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Olive oil vs Olive Pomace

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penelopejane

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You'd probably be horrified to know that INCI labeling doesn't require identification of GMO ingredients either. Nor does it differentiate "organic" ingredients from those that aren't. Like with canola oil, the INCI name is "Brassica Campestris Seed Oil" and that's it. If a seller wants to differentiate their products and appeal to the demographic looking for non-GMO and organic certified ingredients, they should include it in the description of their product.

I'm not fond of the very green EVOO for castile soap. It sounds silly, but I prefer the "light tasting" regular virgin olive oil because it gives a lighter bar after months of cure. Otherwise I don't feel or notice any difference.
In Australia we also don't have any indication that something is GMO. Nor do they have to say "palm oil" is used. It's just vegetable fat. So if it says vegetable fat on any processed food it will be palm oil. If it is some other oil the producer will specify as if it is a miracle: olive oil or sunflower oil etc.
Organic is written on the packaging of lots of products here. It's very popular. :)
 

Relle

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We are lucky here because I have never seen Olive Pomace Oil on sale and
EVOO is the same price (on special) as other OOs. QUOTE]

If I want pomace, it is readily available, you only have to know where to look, I can source it from food manufacturers, close by, reasonably priced. You can also get it from fruit markets, large Italian type deli's. All pomace is not the same, I stick to the one brand as I've found others not so good.

It's all a matter of personal opinion to use it or not -
http://www.soapmakingforum.com/showthread.php?t=17554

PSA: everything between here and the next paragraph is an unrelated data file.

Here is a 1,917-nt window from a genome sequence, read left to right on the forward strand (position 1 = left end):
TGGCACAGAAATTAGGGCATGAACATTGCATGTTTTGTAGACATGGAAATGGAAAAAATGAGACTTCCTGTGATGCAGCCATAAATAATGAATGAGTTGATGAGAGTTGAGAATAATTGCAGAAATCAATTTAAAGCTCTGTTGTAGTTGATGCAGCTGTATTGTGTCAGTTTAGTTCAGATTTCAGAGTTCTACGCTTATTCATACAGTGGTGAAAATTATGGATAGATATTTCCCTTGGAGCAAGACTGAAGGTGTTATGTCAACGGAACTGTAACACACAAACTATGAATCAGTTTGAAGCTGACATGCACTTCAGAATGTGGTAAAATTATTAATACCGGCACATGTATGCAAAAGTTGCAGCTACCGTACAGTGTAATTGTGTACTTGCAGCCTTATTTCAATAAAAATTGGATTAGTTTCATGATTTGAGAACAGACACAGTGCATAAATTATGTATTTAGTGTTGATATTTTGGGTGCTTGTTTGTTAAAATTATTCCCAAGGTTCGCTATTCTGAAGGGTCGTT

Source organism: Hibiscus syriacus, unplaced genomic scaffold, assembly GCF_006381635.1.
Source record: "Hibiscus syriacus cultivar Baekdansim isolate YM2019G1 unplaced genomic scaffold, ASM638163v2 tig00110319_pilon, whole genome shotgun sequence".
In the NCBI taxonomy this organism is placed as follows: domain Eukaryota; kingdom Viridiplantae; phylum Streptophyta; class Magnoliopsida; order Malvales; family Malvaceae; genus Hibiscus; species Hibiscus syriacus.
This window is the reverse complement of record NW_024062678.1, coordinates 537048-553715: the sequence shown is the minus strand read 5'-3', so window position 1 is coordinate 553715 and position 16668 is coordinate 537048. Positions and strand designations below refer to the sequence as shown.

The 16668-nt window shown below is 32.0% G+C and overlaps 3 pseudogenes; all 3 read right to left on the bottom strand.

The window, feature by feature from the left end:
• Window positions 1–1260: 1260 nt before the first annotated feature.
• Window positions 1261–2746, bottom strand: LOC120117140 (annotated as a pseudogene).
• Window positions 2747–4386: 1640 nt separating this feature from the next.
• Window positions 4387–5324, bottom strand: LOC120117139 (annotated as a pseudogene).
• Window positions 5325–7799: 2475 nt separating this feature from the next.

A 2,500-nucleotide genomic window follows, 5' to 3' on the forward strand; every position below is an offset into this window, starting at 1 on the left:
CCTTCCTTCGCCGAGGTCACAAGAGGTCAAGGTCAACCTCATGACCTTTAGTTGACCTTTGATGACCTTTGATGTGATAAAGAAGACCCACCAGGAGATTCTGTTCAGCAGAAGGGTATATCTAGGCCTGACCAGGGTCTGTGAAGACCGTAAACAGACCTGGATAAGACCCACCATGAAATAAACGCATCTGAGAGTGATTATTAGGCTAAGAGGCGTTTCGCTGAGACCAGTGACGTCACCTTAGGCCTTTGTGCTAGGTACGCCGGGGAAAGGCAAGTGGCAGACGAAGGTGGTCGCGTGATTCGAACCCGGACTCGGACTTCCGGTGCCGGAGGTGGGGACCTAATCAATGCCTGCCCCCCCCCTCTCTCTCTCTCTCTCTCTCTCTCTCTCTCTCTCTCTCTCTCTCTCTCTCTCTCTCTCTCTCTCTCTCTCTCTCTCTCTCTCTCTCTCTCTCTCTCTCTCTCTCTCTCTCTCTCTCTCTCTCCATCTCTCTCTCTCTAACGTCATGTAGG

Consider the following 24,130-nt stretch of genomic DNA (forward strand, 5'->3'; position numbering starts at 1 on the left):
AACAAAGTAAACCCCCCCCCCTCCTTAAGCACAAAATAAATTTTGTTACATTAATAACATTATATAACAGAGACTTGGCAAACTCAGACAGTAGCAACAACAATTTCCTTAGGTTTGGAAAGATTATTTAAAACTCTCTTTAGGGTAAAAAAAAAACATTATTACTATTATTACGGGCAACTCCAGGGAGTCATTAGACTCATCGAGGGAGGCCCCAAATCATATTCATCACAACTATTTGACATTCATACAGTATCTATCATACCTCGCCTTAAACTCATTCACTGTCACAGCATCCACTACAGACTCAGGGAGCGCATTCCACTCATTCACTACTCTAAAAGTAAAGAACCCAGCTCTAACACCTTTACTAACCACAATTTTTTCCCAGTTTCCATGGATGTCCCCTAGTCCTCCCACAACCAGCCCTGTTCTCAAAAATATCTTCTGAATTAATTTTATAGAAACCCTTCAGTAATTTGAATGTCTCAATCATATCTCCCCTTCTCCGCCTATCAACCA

http://www.soapmakingforum.com/showthread.php?t=13950
http://www.soapmakingforum.com/showthread.php?t=11023
 

earlene

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Penelope, what is it about Pomace OO in soap that bothers you so much? Truly, I really am curious what it is about it that is so bad. I have read a bit about how it's made, but I don't see how that computes into the soap.
 

penelopejane

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Penelope, what is it about Pomace OO in soap that bothers you so much? Truly, I really am curious what it is about it that is so bad. I have read a bit about how it's made, but I don't see how that computes into the soap.
Earlene,
I don't like the chemicals (solvents like hexane) and heat they use to extract the oil from the left over pulp, skins and stems after all other extraction methods. I prefer to use cold pressed oil.

I am one of those people who believe that what you put on your skin is absorbed especially in the heat of a shower. I can make myself sick using soap with ingredients that I am allergic to (not just dermatological reactions) so I know for me that this is true. It's just a choice I make along with a lot of others especially in Australia. I haven't gone to the extent of using organic oils yet!

Relle,
I live in the country which explains why I haven't seen Pomace for sale around here.

PJ
 
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mx6inpenn

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Earlene,
I don't like the chemicals (solvents like hexane) and heat they use to extract the oil from the left over pulp, skins and stems after all other extraction methods. I prefer to use cold pressed oil.
Do you use EO only then also? I started out wanting the soap I made to be completely natural other than the lye. My outlook on it all has evolved. Some EO's bother me and I've only come across a couple FO's that do, so long as I avoid lavender. I've discovered that I can't use anything lavender whether natural or not. I use micas because I like how they look and I hated seeing my efforts wasted after cure using natural colorants. I don't make any lotions because I don't want to use preservatives and emulsifiers tho. I'll stick with lotion bars and whipped butters.
 

earlene

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Thank you, Penelope. I certainly do believe that certain things are definitely absorbed through the skin, after all there are plenty of topical medications that work quite effectively to treat certain diseases. And regulations have changed many times in my lifetime regarding OTC products that are topically applied for that very reason. And of course we all do have different levels of sensitivity to different types of things regardless of regulations. I, for example, can't use almost any commercially prepared hair conditioner on my hair without breaking out in unsightly and extremely itchy raised red blotches on my face and neck. Most people I know think that's really strange. But it is what it is and I just don't use hair conditioner and I'm fine most of the time.